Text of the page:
1. You are on the back of an Australian tour (congratulations!) How was your trip? How does an Australian audience compare to a Scottish audience?
It was great! We love going out to Australia and it was so good getting back out there in March after a couple years of not being able to travel abroad. We always have such an amazing time out there though, fun gigs and cool experiences.
Audiences out there are class and always so up for it, they’re actually probably the closest we’ve found to Scottish audiences anywhere in the world.
2. Your hometown venue, The Ironworks welcomed you back with a sold out gig in September this year. How was the gig?
Loved it! It’s always great to come home to play a show. An Inverness crowd never disappoints. We’ve always had a strong connection with the venue and for that reason I think it’s even more special when we’ve played there. We grew up going there to watch live bands and then we were given opportunites to play there by the venue before we we had any right stepping out on such a big stage. They’ve supported us right through our career as a band and we’ll always be thankful for that. Legends!
3. How did you meet each other? How did the band get started?
Euan and myself (Alasdair) met as kids in a fiddle class and then met Greg as teenagers. We began playing together and would play gigs and ceilidhs around Inverness. I met Seth at uni in Newcastle, started Elephant Sessions, and here we are 10 years later!
4. What is the most memorable gig you have played?
There’s been so many memborable and pivotal gigs for us but I think I’ve got to say our recent show at the Barrowlands in Glasgow, it was to celebrate our 10 year anniversary and it was a special one!
5. You have a new album out now. How did you manage to write/record during lock down?
With difficulty! It wasn’t straight forward, I think like everyone we lacked that creative spark at the start of the pandemic. We began writing things individually before sending each other demos that we would record at home.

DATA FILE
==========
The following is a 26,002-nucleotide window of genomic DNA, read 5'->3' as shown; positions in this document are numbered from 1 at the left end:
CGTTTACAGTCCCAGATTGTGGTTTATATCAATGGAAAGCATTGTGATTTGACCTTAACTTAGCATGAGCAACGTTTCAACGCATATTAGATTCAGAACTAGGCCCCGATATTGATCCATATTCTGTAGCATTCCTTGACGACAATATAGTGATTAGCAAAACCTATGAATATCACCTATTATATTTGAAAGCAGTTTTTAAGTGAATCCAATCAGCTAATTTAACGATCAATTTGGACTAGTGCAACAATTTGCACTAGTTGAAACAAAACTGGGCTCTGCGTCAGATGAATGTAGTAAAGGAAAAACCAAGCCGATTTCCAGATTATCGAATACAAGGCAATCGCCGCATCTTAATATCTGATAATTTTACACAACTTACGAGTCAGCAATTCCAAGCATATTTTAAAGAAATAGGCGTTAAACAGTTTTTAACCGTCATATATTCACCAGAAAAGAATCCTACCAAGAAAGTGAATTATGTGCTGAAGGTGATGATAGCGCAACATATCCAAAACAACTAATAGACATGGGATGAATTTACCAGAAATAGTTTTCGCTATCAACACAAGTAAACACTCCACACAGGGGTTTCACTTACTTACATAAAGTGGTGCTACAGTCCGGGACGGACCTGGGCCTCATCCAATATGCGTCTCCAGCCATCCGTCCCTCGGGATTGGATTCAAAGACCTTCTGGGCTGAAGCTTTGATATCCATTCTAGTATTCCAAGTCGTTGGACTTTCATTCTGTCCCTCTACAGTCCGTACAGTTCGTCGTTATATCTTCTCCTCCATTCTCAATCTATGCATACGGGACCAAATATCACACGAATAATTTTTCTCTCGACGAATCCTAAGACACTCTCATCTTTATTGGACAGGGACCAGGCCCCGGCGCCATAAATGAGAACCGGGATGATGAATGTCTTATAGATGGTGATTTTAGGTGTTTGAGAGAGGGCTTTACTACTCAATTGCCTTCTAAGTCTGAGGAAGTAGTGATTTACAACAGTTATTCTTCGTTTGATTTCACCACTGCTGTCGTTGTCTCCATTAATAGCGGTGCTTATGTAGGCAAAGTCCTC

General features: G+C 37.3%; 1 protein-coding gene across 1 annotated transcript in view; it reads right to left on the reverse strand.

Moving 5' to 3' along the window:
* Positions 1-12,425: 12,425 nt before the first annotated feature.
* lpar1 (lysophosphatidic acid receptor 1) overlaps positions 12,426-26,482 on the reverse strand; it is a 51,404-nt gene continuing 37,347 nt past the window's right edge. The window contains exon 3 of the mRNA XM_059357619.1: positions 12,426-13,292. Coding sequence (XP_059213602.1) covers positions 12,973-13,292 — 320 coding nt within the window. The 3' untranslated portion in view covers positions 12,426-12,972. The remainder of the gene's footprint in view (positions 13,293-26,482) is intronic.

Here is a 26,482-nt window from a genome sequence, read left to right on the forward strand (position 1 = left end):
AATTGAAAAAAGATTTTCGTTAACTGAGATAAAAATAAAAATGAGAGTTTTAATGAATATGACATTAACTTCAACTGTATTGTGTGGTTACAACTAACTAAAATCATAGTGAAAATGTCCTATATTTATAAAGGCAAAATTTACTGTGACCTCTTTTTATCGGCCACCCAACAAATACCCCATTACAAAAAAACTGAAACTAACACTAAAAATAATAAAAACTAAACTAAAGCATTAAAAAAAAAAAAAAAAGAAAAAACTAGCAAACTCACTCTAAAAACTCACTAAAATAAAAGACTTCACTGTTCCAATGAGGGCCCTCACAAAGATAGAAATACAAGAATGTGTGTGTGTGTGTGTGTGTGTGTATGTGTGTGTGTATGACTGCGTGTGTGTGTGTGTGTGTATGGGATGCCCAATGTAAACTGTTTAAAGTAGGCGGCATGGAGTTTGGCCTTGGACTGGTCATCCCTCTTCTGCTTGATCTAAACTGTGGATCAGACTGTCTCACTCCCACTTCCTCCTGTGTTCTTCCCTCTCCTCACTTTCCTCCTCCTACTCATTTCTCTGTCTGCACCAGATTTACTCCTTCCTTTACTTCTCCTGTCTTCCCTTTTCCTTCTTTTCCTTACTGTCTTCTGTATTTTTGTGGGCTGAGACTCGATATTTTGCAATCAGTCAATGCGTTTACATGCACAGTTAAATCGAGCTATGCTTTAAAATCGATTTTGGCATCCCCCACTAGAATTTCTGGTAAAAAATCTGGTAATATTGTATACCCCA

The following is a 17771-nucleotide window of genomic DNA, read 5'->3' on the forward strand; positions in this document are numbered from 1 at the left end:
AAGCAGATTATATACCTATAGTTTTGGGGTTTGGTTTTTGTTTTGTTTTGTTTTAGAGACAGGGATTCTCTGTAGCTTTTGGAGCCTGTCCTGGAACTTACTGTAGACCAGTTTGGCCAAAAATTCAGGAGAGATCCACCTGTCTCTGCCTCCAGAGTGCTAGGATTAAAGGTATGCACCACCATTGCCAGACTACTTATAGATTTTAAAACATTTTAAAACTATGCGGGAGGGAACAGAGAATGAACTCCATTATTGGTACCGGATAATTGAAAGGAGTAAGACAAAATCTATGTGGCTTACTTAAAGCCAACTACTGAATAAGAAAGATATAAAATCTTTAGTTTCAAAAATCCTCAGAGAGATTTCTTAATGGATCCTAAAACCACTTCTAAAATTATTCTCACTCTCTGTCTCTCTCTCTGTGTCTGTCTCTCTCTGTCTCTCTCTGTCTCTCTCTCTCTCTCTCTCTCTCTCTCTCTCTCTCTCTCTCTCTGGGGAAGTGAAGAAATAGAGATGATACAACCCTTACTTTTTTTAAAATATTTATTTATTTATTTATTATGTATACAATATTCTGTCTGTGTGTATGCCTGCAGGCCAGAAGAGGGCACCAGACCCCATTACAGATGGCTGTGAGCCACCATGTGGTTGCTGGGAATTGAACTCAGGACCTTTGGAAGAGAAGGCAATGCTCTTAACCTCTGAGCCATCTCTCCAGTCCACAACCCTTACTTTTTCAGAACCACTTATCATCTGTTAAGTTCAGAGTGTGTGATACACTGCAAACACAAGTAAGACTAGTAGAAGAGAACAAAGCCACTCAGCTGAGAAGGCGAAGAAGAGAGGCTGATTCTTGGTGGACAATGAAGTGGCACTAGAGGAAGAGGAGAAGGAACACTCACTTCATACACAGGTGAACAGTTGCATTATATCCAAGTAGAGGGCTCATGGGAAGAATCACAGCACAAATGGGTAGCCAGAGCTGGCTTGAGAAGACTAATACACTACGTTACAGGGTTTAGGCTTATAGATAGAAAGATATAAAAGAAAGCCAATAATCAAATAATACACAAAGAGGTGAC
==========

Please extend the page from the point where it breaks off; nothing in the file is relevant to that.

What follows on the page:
Once things relaxed and we could meet up in the same room again we did this and spent 2021 writing together when we could.
6. Following on from that how has the use of digital transformed the way you create music now compared to when you first started?
For sure, those original demos and ideas were important before being able to get in a room together. I think everyone in music, and life generally, had to adapt to survive and using digital technology was how a lot of people got through those rough years.
7. What do you think about the current Scottish music scene? Anyone we should keep our eye on?
The Scottish music scene is thriving right now! I think the folk scene has had a real revival over the last decade or so and it’s amazing how many talented people are coming through in all genres in Scotland.
Folk wise keep an eye on Project Smok and Trip, both great bands that have released great albums.
Outwith of just the folk scene, I’d say ones to watch would be Cara Rose, Lewis McLaughlin, Tamzene, Memphis Gerald and Inverness’ finest Katie Gregson-MacLeod.
8. Do you have any advice to up and coming musicians/bands?
Sounds cliché but have fun. Make music you enjoy and play it with people you like being around. We’ve been very lucky that we are all pals and that’s very important when you’re on the road!
If you look like you’re enjoying yourself then an audience will react to that.
9. What is the best and worst thing about the music industry?
The best thing for me has been getting to do what I love, seeing new places and experiencing things I would never have done if it hadn’t been for music.
The worst; things can feel pretty blue sometimes, gigging gives you big highs and adrenaline rushes so the come down from that, combined with a lack of sleep or routine, alcohol and inconsistent eating habits can be a hard thing to manage sometimes.
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